Montecatini Terme is an Italian municipality of c. 20,000 inhabitants in the province of Pistoia, central Italy. It is the most important center in Valdinievole; the town is located at the eastern end of Piana di Lucca and has a strong vocation for tourism, as well as industrial and commercial industries related to the spa, which in turn has increased the interest for hotel accommodation in the region. Montecatini Castello, corresponding to the modern Montecatini Alto, grew in the Middle Ages on a hill commanding a marshy area. A spa existed in the village, being mentioned in 1340 document. In 1315 it was the site of the Battle of Montecatini. In 1339 the area was conquered by the Republic of Florence. Cosimo de' Medici built here a bridge to cross the marshes, but had the castle dismantled; the current spa town gew after the land reclamation program of Duke Leopold II in the late 18th century. Peter Grocco, doctor Sirio Maccioni, restaurateur of international fame Luca Cardelli, computer scientistChristian Dior died in a hotel at Montecatini.
Giuseppe Verdi lived for over 10 years in the city, benefiting of the local thermal center. Harrogate, United Kingdom Concepción, Paraguay Locarno, since 1964 Official website Tourism in Montecatini Terme di Montecatini
Kit (association football)
In association football, kit is the standard equipment and attire worn by players. The sport's Laws of the Game specify the minimum kit which a player must use, prohibit the use of anything, dangerous to either the player or another participant. Individual competitions may stipulate further restrictions, such as regulating the size of logos displayed on shirts and stating that, in the event of a match between teams with identical or similar colours, the away team must change to different coloured attire. Footballers wear identifying numbers on the backs of their shirts. A team of players wore numbers from 1 to 11, corresponding to their playing positions, but at the professional level this has been superseded by squad numbering, whereby each player in a squad is allocated a fixed number for the duration of a season. Professional clubs usually display players' surnames or nicknames on their shirts, above their squad numbers. Football kit has evolved since the early days of the sport when players wore thick cotton shirts and heavy rigid leather boots.
In the twentieth century, boots became lighter and softer, shorts were worn at a shorter length, advances in clothing manufacture and printing allowed shirts to be made in lighter synthetic fibres with colourful and complex designs. With the rise of advertising in the 20th century, sponsors' logos began to appear on shirts, replica strips were made available for fans to purchase, generating significant amounts of revenue for clubs; the Laws of the Game set out the basic equipment which must be worn by all players in Law 4: The Players' Equipment. Five separate items are specified: shirt, socks and shin pads. Goalkeepers are allowed to wear tracksuit bottoms instead of shorts. While most players wear studded football boots, the Laws do not specify. Shirts must have sleeves, goalkeepers must wear shirts which are distinguishable from all other players and the match officials. Thermal undershorts must be the same colour as the shorts themselves. Shin pads must be covered by the stockings, be made of rubber, plastic or a similar material, "provide a reasonable degree of protection".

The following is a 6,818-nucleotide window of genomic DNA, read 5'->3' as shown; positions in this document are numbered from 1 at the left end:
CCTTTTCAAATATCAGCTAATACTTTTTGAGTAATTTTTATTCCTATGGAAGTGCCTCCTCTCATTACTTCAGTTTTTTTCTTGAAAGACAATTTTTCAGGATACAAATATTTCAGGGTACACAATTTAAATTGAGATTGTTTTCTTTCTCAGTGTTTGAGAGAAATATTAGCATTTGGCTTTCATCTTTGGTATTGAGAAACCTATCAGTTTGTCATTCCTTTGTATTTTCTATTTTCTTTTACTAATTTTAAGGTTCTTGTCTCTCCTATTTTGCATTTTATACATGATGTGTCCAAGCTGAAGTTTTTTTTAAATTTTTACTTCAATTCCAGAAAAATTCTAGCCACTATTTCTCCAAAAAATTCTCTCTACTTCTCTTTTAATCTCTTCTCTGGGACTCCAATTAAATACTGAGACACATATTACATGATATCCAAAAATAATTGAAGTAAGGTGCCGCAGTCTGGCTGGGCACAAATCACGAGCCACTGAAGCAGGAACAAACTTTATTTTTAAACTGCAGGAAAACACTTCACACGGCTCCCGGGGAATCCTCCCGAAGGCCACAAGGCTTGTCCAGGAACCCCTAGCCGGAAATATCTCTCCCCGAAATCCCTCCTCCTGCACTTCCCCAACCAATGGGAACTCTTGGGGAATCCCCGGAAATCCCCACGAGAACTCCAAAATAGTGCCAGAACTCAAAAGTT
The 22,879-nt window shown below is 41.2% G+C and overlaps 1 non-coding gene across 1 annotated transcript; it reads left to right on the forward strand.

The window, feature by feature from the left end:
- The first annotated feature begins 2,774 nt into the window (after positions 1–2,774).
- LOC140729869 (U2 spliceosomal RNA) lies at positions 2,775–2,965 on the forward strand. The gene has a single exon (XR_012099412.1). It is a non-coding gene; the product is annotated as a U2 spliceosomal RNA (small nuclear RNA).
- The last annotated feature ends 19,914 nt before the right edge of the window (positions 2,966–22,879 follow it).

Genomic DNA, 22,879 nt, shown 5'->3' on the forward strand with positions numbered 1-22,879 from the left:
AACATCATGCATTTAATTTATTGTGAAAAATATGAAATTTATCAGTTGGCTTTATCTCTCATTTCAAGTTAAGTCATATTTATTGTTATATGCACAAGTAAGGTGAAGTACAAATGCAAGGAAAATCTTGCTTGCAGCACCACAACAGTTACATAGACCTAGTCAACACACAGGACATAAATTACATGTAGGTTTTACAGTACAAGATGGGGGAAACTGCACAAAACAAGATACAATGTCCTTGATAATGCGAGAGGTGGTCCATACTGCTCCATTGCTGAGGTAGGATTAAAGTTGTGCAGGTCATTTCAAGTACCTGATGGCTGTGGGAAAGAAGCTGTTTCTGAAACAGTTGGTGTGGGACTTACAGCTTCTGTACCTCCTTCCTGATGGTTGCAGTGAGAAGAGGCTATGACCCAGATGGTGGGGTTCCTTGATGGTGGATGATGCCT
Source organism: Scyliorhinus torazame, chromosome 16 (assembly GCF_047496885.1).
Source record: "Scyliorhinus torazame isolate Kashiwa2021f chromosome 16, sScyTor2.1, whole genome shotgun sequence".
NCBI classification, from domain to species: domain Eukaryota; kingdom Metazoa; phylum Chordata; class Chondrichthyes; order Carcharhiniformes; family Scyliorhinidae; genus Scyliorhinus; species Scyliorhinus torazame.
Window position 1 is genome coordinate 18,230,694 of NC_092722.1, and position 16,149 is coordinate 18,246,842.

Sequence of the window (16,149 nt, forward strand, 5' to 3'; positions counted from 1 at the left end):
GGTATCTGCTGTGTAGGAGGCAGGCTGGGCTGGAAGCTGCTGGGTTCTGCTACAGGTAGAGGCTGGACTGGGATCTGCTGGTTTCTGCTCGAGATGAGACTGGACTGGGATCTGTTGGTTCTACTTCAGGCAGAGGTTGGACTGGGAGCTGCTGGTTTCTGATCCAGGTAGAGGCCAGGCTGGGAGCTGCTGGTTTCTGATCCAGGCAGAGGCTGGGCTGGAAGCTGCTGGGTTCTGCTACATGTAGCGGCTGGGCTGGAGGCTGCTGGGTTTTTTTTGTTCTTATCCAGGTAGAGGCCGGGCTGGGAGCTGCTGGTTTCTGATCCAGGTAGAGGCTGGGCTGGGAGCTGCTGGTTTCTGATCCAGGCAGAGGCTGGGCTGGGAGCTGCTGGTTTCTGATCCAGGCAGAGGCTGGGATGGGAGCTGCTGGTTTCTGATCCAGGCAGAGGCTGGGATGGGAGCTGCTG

The only other restriction on equipment defined in the Laws of the Game is the requirement that a player "must not use equipment or wear anything, dangerous to himself or another player". It is normal for individual competitions to specify that all outfield players on a team must wear the same colours, though the Law states only "The two teams must wear colours that distinguish them from each other and the referee and the assistant referees". In the event of a match between teams who would wear identical or similar colours the away team must change to a different colour; because of this requirement a team's second-choice is referred to as its "away kit" or "away colours", although it is not unknown at international level, for teams to opt to wear their away colours when not required to by a clash of colours, or to wear them at home. The England national team sometimes plays in red shirts when it is not required, as this was the strip worn when the team won the 1966 FIFA World Cup. In some cases both teams have been forced to wear their second choice away kits.
Many professional clubs have a "third kit", ostensibly to be used if both their first-choice and away colours are deemed too similar to those of an opponent. Most professional clubs have retained the same basic colour scheme for several decades, the colours themselves form an integral part of a club's culture. Teams representing countries in international competition wear national colours in common with other sporting teams of the same nation; these are based on the colours of the country's national flag, although there are exceptions—the Italian national team, for example, wear blue as it was the colour of the House of Savoy, the Australian team like most Australian sporting teams wear the Australian National Colours of green and gold, neither of which appear on the flag, the Dutch national team wear orange, the colour of the Dutch Royal House. Shirts are made of a polyester mesh, which does not trap the sweat and body heat in the same way as a shirt made of a natural fibre. Most professional clubs have sponsors' logos on the front of their shirts, which can generate significant levels of income, some offer sponsors the chance to place their logos on the back of their shirts.